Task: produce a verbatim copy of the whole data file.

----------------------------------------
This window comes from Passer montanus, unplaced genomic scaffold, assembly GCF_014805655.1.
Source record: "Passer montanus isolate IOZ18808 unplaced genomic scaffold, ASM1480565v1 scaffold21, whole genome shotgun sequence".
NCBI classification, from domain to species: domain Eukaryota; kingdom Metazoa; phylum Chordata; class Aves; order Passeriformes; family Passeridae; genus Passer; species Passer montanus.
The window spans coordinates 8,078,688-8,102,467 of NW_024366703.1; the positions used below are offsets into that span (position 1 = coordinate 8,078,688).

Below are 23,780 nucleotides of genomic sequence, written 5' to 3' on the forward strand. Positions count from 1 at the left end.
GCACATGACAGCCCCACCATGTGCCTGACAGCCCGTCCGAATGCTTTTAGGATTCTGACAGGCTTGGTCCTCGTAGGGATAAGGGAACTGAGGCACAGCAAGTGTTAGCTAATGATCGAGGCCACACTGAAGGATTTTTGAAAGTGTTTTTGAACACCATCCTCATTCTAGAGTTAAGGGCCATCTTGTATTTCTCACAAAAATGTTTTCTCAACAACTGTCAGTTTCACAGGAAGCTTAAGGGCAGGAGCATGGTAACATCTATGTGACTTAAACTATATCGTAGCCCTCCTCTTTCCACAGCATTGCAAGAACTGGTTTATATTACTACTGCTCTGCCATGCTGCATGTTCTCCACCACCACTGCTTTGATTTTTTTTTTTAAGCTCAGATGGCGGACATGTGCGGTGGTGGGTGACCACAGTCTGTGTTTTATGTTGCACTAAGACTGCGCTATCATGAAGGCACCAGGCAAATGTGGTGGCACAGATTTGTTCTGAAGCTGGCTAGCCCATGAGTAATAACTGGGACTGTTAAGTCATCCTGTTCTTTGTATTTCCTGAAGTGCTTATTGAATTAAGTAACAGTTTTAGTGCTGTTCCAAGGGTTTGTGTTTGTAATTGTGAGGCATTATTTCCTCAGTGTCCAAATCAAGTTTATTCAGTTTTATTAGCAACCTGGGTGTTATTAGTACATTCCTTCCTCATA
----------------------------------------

This window comes from Passer montanus, unplaced genomic scaffold, assembly GCF_014805655.1.
Source record: "Passer montanus isolate IOZ18808 unplaced genomic scaffold, ASM1480565v1 scaffold21, whole genome shotgun sequence".
NCBI classification, from domain to species: domain Eukaryota; kingdom Metazoa; phylum Chordata; class Aves; order Passeriformes; family Passeridae; genus Passer; species Passer montanus.
The window spans coordinates 8,078,688-8,102,467 of NW_024366703.1; the positions used below are offsets into that span (position 1 = coordinate 8,078,688).

Below are 23,780 nucleotides of genomic sequence, written 5' to 3' on the forward strand. Positions count from 1 at the left end.
GCACATGACAGCCCCACCATGTGCCTGACAGCCCGTCCGAATGCTTTTAGGATTCTGACAGGCTTGGTCCTCGTAGGGATAAGGGAACTGAGGCACAGCAAGTGTTAGCTAATGATCGAGGCCACACTGAAGGATTTTTGAAAGTGTTTTTGAACACCATCCTCATTCTAGAGTTAAGGGCCATCTTGTATTTCTCACAAAAATGTTTTCTCAACAACTGTCAGTTTCACAGGAAGCTTAAGGGCAGGAGCATGGTAACATCTATGTGACTTAAACTATATCGTAGCCCTCCTCTTTCCACAGCATTGCAAGAACTGGTTTATATTACTACTGCTCTGCCATGCTGCATGTTCTCCACCACCACTGCTTTGATTTTTTTTTTTAAGCTCAGATGGCGGACATGTGCGGTGGTGGGTGACCACAGTCTGTGTTTTATGTTGCACTAAGACTGCGCTATCATGAAGGCACCAGGCAAATGTGGTGGCACAGATTTGTTCTGAAGCTGGCTAGCCCATGAGTAATAACTGGGACTGTTAAGTCATCCTGTTCTTTGTATTTCCTGAAGTGCTTATTGAATTAAGTAACAGTTTTAGTGCTGTTCCAAGGGTTTGTGTTTGTAATTGTGAGGCATTATTTCCTCAGTGTCCAAATCAAGTTTATTCAGTTTTATTAGCAACCTGGGTGTTATTAGTACATTCCTTCCTCATA